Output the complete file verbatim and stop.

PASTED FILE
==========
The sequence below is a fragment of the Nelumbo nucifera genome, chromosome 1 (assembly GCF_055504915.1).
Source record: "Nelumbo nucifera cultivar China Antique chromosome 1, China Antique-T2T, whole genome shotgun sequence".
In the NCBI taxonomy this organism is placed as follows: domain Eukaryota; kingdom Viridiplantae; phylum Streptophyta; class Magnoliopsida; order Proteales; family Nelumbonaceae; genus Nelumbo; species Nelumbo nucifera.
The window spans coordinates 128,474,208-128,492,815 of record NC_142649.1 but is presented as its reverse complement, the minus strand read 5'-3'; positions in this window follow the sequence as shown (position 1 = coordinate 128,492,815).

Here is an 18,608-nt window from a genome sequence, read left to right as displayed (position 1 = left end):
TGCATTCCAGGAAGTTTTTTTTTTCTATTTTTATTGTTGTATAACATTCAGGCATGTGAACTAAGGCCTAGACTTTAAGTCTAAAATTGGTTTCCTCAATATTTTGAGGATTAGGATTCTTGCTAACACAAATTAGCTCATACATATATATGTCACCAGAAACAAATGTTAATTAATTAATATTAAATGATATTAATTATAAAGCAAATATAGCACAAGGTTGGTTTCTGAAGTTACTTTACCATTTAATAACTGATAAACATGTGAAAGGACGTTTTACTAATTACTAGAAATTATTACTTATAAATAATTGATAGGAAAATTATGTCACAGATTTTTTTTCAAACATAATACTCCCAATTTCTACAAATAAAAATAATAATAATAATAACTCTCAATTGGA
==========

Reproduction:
The sequence below is a fragment of the Nelumbo nucifera genome, chromosome 1 (assembly GCF_055504915.1).
Source record: "Nelumbo nucifera cultivar China Antique chromosome 1, China Antique-T2T, whole genome shotgun sequence".
In the NCBI taxonomy this organism is placed as follows: domain Eukaryota; kingdom Viridiplantae; phylum Streptophyta; class Magnoliopsida; order Proteales; family Nelumbonaceae; genus Nelumbo; species Nelumbo nucifera.
The window spans coordinates 128,474,208-128,492,815 of record NC_142649.1 but is presented as its reverse complement, the minus strand read 5'-3'; positions in this window follow the sequence as shown (position 1 = coordinate 128,492,815).

Here is an 18,608-nt window from a genome sequence, read left to right as displayed (position 1 = left end):
TGCATTCCAGGAAGTTTTTTTTTTCTATTTTTATTGTTGTATAACATTCAGGCATGTGAACTAAGGCCTAGACTTTAAGTCTAAAATTGGTTTCCTCAATATTTTGAGGATTAGGATTCTTGCTAACACAAATTAGCTCATACATATATATGTCACCAGAAACAAATGTTAATTAATTAATATTAAATGATATTAATTATAAAGCAAATATAGCACAAGGTTGGTTTCTGAAGTTACTTTACCATTTAATAACTGATAAACATGTGAAAGGACGTTTTACTAATTACTAGAAATTATTACTTATAAATAATTGATAGGAAAATTATGTCACAGATTTTTTTTCAAACATAATACTCCCAATTTCTACAAATAAAAATAATAATAATAATAACTCTCAATTGGA